By the same token, Lime Cordiale winning Breakthrough Artist feels intuitively incorrect, considering their debut album Permanent Vacation was released in 2017. Obviously, their second album this year is the one that brought them their broader success, triple j airplay, etc but other artists nominated had true "breakthrough" moments around their debut albums this year. Miiesha, who received one award from her five nominations for Nyaaringu, and teenage hip-hop wunderkind The Kid LAROI for debut mixtape FUCK LOVE were both nominated, and make far more sense in relation to them "breaking through", and arguably were more impactful artists this year. 

DMA's went home with nothing from their five nominations for THE GLOW, an outcome both predictable and fair. The only award they had a good look in for was Best Rock Album.

The international performances weren't anything to write home about

A headline-grabber prior to the ARIAs this year were livestreamed performances from Billie Eilish, Sia, and Sam Smith, but almost all of them paled in comparison to the lively local acts. For the latter and expatriate Australian, it was her first appearance at the ARIAs in a decade, but she took a relaxed approach to her performance of "Together" – so relaxed in fact, that she was sitting down during the entire thing. Her voice was stronger than it has been in recent performances, but it was an uninspiring event. 

Smith's "Diamonds" live from Abbey Road Studios in London was better, but it looked like a lip-sync, and an unenergetic one at that. It becomes more pointless when you see they played the same track from the same location last week, with livelier vocals and better camera work.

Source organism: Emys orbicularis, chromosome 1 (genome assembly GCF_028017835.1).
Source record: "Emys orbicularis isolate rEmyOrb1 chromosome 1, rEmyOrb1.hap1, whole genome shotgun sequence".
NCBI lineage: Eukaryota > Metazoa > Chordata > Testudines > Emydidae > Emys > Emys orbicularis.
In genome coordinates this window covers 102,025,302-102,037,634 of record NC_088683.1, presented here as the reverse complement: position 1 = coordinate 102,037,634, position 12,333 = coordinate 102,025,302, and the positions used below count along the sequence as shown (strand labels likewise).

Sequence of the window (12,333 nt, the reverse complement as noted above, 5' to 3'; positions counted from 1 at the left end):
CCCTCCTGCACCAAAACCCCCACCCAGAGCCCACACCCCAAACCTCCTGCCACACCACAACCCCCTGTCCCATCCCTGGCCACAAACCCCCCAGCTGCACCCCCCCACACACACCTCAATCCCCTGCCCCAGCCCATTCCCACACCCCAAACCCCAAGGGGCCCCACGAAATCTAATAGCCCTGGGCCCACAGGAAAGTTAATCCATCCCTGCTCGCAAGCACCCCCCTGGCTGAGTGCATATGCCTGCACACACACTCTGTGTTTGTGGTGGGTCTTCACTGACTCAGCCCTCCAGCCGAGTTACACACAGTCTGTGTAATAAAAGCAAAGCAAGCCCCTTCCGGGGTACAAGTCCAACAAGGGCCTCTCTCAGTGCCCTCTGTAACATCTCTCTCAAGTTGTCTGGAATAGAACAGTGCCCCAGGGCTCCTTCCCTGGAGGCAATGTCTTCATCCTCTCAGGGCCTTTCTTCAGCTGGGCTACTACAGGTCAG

Eilish's "Therefore I Am" was the best of the trio, as only her second performance of her latest single. It was done more traditionally than the music video-recreation of her American Music Awards performance just days prior, with a full band featuring her brother and producer, FINNEAS, on keyboard. The lower stakes of performing for an Australian awards show gave Eilish the freedom to play it like she would on a regular tour – unfortunately, the only official way to rewatch it is via Channel Nine's Video on Demand streaming service due to a unique rights agreement.

Dishonourable Mention: The ARIA Awards cut a full-length "In Memoriam" section

In a mystifying and disrespectful move, the ARIA Awards chose not to air a three minute "In Memoriam" package honouring some of those we have lost from the local music industry this year during the live broadcast. Instead, they chose to briefly acknowledge only the Hall of Famers who had passed, and left the full-length version to YouTube. Among those not mentioned during the broadcast were The Drones drummer and solo artist, Mike Noga, legendary record producer Ron Tudor, DJ Phil K, Richard Lane of The Stems, Peter Starkie of Skyhooks, Dave Thomas of Bored! and Magic Dirt and many more.

I would like an answer as to why honouring the memory of these legends was seen as superfluous material for the live broadcast, when there were minutes of fluffy interviews peppered throughout, padding the two-hour show out.

ARIA Tweet of the Night:

Comedian Scott Dooley spares a thought for another group left out of the 2020 ARIAs.